Estrogen is a female reproductive hormone; it is involved in the development of female sexual organs and the regulation of a woman's monthly cycle. Many environmental chemicals compete with, or mimic, estrogen. This means that they can be absorbed into human bodies and can affect certain tissues and organs in a similar fashion as estrogen. But they do not break down in the body the way that natural hormones do. On the contrary, synthetic estrogens are stored in fatty tissues, they can persist for a long time, and they can be present at much higher levels than their naturally produced counterparts. Because of their properties as a female reproductive hormone, artificial chemicals that act as estrogen-like hormones can impact parts of the body which are most sensitive to hormonal fluctuations - the reproductive organs of both men and women. The growth in serious disorders in male reproduction is now being traced to increasing levels of exposure to synthetic estrogen-like hormones.
Dr. Theo Colburn, a senior scientist with the World Wildlife Fund, believes these effects center on the hormonal, or endocrine system. "As I began looking again at the literature closely there were at least 16 top predator species in the Great Lakes that were showing reproductive problems, population decline, fertility problems, immune problems, all developmental problems - offspring, young chicks born with adult plumage. Something went wrong during that embryonic development..."
According to Professor Louis Guillette of the Department of Zoology at the University of Florida: "In every [alligator] nest there was something wrong with the eggs. The scientists found traces of a weak estrogenic chemical, DDE, which was contaminating the eggs." Today, 75% of the alligator eggs are dead or infertile. Males that do survive are demasculinized, with a high level of a female hormone, and low levels of male hormones. 25% have a penis that is so small that they can not mate, and they will never reproduce. "Similar changes have been found in the turtles from this lake. Many males have become inter-sexed (hermaphroditic) with reproductive organs more like a female, with high levels of female hormones." 20% of the animals in Lake Apopka have this inter- sex condition. "We are not finding normal males."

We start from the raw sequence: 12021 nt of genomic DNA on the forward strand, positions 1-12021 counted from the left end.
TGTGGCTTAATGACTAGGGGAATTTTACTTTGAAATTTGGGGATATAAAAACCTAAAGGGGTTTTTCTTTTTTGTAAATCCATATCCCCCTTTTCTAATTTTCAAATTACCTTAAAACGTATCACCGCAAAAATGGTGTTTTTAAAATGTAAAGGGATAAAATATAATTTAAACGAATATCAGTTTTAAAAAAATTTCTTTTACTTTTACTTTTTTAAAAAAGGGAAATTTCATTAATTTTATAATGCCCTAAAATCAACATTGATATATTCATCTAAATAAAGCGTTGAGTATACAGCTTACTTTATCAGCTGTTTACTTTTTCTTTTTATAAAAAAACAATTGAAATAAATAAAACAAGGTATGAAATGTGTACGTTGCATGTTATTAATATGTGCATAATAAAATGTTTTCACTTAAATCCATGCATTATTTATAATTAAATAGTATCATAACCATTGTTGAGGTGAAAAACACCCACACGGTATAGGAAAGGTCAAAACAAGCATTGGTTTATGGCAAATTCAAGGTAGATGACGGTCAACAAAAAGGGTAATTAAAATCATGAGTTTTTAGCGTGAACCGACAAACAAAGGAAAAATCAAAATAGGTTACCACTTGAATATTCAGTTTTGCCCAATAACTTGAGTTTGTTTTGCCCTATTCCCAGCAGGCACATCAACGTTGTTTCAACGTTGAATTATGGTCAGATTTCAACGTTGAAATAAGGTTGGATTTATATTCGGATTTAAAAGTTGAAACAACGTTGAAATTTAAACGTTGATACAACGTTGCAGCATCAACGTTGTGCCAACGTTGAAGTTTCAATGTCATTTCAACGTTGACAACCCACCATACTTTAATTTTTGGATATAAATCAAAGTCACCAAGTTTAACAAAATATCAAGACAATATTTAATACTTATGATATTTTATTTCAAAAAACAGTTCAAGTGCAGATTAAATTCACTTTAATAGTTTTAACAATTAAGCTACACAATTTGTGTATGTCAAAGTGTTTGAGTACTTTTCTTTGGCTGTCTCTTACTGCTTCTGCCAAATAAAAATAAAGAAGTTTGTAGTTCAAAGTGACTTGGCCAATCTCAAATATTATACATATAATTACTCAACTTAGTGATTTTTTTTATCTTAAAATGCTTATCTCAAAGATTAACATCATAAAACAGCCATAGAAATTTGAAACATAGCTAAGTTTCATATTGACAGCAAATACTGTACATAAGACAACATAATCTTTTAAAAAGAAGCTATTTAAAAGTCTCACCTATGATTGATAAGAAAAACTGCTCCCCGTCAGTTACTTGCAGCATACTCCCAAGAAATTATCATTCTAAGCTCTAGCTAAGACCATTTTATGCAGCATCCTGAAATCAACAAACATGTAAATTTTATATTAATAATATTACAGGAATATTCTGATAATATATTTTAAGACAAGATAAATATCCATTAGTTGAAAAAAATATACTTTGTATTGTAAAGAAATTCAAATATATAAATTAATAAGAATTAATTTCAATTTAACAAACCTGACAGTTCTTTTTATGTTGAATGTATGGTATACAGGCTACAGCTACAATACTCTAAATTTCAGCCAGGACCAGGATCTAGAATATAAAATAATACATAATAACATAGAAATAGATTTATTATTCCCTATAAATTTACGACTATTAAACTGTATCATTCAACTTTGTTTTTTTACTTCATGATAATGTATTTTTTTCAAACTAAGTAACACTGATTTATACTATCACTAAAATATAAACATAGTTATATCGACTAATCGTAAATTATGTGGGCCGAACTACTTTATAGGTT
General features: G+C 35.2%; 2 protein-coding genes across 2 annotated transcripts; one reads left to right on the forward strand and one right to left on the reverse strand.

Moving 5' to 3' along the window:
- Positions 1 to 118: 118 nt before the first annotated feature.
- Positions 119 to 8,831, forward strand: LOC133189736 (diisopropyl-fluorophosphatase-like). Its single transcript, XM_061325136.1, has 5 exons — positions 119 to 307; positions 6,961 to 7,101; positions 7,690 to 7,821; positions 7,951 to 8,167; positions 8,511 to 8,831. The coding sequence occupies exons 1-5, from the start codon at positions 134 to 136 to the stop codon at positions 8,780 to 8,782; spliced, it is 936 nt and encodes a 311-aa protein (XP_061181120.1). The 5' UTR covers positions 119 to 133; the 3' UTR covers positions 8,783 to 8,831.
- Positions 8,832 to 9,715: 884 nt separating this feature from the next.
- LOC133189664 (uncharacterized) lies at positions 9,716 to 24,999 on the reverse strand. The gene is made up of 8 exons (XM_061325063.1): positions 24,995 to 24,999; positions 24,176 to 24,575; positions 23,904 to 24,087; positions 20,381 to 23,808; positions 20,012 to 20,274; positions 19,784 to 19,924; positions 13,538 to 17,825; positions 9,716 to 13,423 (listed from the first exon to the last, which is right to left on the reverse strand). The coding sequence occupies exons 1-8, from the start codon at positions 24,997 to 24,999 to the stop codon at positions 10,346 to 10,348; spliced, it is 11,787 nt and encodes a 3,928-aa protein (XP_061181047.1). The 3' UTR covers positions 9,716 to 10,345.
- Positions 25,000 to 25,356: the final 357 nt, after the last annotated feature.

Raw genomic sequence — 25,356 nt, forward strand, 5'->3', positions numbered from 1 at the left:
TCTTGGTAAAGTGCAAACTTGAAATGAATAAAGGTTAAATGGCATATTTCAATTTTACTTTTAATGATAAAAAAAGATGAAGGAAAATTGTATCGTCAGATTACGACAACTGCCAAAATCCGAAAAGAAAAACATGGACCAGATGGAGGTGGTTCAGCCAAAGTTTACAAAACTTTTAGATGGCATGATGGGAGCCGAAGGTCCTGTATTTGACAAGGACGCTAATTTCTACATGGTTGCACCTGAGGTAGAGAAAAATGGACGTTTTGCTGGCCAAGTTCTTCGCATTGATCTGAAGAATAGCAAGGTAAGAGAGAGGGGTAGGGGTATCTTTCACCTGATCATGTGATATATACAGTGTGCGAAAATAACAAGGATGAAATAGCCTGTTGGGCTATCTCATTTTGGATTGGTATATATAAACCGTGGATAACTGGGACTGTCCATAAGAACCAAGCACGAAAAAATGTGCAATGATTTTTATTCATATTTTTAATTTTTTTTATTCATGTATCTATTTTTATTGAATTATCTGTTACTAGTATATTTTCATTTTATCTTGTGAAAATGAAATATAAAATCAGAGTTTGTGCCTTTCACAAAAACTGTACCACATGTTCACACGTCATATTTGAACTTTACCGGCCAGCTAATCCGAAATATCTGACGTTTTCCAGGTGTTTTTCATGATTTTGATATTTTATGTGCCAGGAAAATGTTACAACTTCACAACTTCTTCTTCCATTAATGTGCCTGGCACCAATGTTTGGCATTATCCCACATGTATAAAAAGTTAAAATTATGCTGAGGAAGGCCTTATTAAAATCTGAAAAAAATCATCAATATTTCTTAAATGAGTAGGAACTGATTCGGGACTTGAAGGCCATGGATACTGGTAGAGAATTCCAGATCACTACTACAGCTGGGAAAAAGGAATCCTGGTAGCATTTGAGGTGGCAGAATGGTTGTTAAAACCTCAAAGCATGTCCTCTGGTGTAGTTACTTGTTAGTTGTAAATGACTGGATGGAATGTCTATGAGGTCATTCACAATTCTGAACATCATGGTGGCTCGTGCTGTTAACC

In the United Kingdom, hermaphroditic fish are found near sewage outfalls. In an experiment, male fish were left for three weeks in cages at 28 different sewage outfalls throughout Britain. The astounding results were that when these fish were tested they were found to have huge amounts of female hormones in their blood. "These males in effect were changing sex." Nonyl phenol was found in both the river water (50 micrograms per liter or higher) and in the sewage outfalls. Tests on fish confirmed that nonyl phenol produces a very high estrogenic effect on male fish. In addition, studies of rats have found decreased testicle size in male rats exposed to 30 micrograms per liter of nonyl phenol.
Fortunately the International Body for Water Quality has initiated plans to phase out nonyl phenol by the year 2,000. But nonyl phenol and kelthane are by no means the only estrogen-like chemicals. According to Dr. Theo Colburn: "It isn't just one product that's causing the problem. It's a host of products. It's the construction material that we are using, it's the plastics we're using. It's not only the pesticides and it's not only the chemicals that we've released in the past that we've banned and restricted, but they're still out there. In essence what we have to do now is to make sure that we revisit every piece of legislation that's coming up for reauthorization to make sure that we include not only cancer as a risk element but that we include these transgenerational health effects: the effects on the developing endocrine, immune and nervous system which are all linked."
Chemicals known to disrupt the endocrine system and act as estrogen-like hormones include: DDT and its degradation products, DEHP (di(2- ethylhexyl)phthalate), dicofol, HCB (hexachloro-benzene) kelthane, depone, lindane and other hexachlorocyclohexane congeners, methoxychlor, octachlorostyrene, synthetic pyrethroids, triazine herbicides, EBDC fungicides, certain PCB congeners, 2,3,7,8,-TCDD and other dioxins, 2,3,7,8-TCDF and other furans, cadmium, lead, mercury, tributyltin and other organo-tin compounds, alkyl phenols (non-biodegradable detergents and anti-oxidants present in modified polystyrene and PVCs), styrene dimers and trimers, soy products, and laboratory animal and pet food products. (Reference: Advances in Modern Environmental Toxicology, Vol. 21, Chemically-Induced Alterations in Sexual and Functional Development: The Wildlife/Human Connection, 1992, Princeton Scientific Publishing Co.)
Much of this material was originally broadcast on the BBC "Horizon" TV program in 1993 and rebroadcast in the United States as a BBC/ Discovery production in September 1994. The video copy is available for loan only ($2.90 within U.S., more overseas) from Ellen and Paul Connett, Waste Not, 82 Judson, Canton, New York 13617 U.S.A. Telephone 315- 379-9200, Fax 315-379-0448.